It’s no secret that journalism is in trouble and has been for a long time. Thanks largely to online alternatives destroying the markets for print advertising and classified ads, the number of full-time reporters employed in U.S. newsrooms dropped by 26% between 2008 and 2020.
Over the years, several crypto projects have attempted to build sweeping new models for journalism, with little success. But a new project to be presented at CoinDesk’s IDEAS conference next week is taking a more focused, and more promising, approach.
Refound Journalism has one simple core goal: helping photojournalists in conflict or disaster zones build financial support and manage rights by selling non-fungible tokens (NFT) of their work. Cofounder Ahmed Hamid then wants to build other features around that central service, including tools for crowdfunding assignments ahead of time, and for keeping photojournalists safer. The founding team is rounded out by Austin Fleming, Genesis Barrios, and Riley Desrochers.
Refound Journalism is a finalist in CoinDesk's Web3athon. The winners are announced at the I.D.E.A.S. conference October 18 and 19.
With the foreign desks of large news operations shrinking, even major outlets like the Washington Post have much less ability to cover conflict and disasters than they did as little as 10 years ago. That means much more reliance on – and arguably, mistreatment of – freelance journalists to capture the world’s dark corners, whether it’s the war in Ukraine or lesser-known conflicts like the current civil war in Ethiopia.
“People seem to assume that war photographers [and other conflict journalists] get paid more than reporters who work in safer places,” says Hamid. “The truth is, it’s the opposite.”
Larger news organizations have already shown that NFTs can generate significant income for an industry that could definitely use it. Both Time and Fortune (my former employer) have raised substantial sums from the sales of NFTs of both stories and photographs as collectibles. At its core, Refound Journalism aims to make that easier for individual reporters who don’t have the support of huge organizations, while also adding functional contract and licensing elements to the NFTs.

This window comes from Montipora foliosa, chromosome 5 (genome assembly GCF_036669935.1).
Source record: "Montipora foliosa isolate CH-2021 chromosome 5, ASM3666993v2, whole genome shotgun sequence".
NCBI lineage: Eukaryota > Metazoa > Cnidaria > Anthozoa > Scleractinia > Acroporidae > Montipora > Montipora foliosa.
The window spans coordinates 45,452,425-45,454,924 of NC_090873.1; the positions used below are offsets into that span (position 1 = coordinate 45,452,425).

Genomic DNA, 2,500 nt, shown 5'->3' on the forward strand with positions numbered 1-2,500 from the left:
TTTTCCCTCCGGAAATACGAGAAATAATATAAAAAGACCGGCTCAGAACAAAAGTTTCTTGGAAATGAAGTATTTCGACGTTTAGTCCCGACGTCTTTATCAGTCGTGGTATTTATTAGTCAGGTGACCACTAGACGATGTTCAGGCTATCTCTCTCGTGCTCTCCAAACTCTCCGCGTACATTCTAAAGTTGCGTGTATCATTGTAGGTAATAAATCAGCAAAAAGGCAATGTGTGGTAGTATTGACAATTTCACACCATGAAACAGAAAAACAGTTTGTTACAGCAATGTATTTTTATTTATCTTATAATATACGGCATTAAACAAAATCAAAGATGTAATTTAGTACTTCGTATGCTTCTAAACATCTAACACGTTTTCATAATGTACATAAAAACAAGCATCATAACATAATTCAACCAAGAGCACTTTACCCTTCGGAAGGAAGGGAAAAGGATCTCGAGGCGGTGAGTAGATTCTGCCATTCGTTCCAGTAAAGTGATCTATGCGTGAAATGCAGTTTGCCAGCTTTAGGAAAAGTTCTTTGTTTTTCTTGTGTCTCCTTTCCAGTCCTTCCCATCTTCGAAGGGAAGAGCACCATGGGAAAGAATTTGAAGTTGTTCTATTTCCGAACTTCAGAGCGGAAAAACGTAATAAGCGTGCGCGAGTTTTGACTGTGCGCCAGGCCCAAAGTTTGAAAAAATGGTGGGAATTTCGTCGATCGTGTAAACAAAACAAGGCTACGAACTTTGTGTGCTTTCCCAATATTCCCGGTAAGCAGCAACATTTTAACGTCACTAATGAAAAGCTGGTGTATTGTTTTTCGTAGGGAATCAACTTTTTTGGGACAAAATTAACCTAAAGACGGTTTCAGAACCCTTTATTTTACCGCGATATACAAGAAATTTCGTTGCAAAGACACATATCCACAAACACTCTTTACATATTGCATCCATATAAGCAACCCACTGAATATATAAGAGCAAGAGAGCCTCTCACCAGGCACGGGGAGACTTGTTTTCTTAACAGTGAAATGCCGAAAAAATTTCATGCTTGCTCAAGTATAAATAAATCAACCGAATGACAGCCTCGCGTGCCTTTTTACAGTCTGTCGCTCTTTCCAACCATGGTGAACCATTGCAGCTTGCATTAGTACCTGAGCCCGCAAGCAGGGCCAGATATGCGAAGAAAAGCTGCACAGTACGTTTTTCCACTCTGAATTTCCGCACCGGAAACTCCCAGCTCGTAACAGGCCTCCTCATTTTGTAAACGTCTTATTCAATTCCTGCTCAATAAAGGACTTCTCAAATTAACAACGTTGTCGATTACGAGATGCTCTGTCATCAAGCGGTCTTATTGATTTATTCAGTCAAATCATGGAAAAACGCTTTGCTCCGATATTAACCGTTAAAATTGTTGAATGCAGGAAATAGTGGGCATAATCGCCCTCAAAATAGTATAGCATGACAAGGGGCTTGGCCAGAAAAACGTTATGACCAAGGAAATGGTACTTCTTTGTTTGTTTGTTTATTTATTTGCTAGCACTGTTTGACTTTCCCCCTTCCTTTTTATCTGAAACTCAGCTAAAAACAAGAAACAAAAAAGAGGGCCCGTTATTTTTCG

That’s a much more focused and grounded approach than those of previous crypto projects that hoped to save journalism. Refound isn’t trying to create entirely new consumption and funding models for news, as ConsenSys-backed Civil did back in 2018. Nor is it trying to use financial gamification to fight “fake news,” as TruStory did during the same period. Both of those projects have now shuttered, hamstrung by a mix of overreaching ambition and flawed assumptions.
Instead, Refound is focused on a much narrower problem, where crypto and decentralized infrastructure seem to offer clear advantages. Its biggest priority is building an NFT system for ease of use and verification, even under difficult circumstances. Hamid says the Refound system will use metadata embedded by cameras to verify the source of photos, as well as a reputation system for contributors to try and control abuse or fraud.
Refound plans to build its payment rails on the Celo crypto network, which includes features for offline payments – and the cross-border fluidity that is a core advantage of crypto-based payments. The NFTs themselves would be hosted using the decentralized Filecoin cloud storage protocol. Refound also says licensing rights and content usage guidelines would be embedded in the NFTs, which could reduce the complexity of negotiating those agreements from conflict zones.
Further features are planned, all based on feedback from journalists themselves. They include a planned emergency alert system that would allow users to warn one another of particularly dangerous areas. Refound also aims to include funding pools that would help journalists pay for trips ahead of time, potentially including community commissions for specific projects.
“If no one is covering the Rohingya in Myanmar, users [could] commission work,” Hamid offers as an example.
Conflict appears to be rising around the world, at the precise moment when there is waning financial support for reporting on it. Hamid sees Refound Journalism as one step toward addressing that structural failure, and fulfilling what he describes as one of his own deeply-held values: “When the truth needs to be told, it should be told.”
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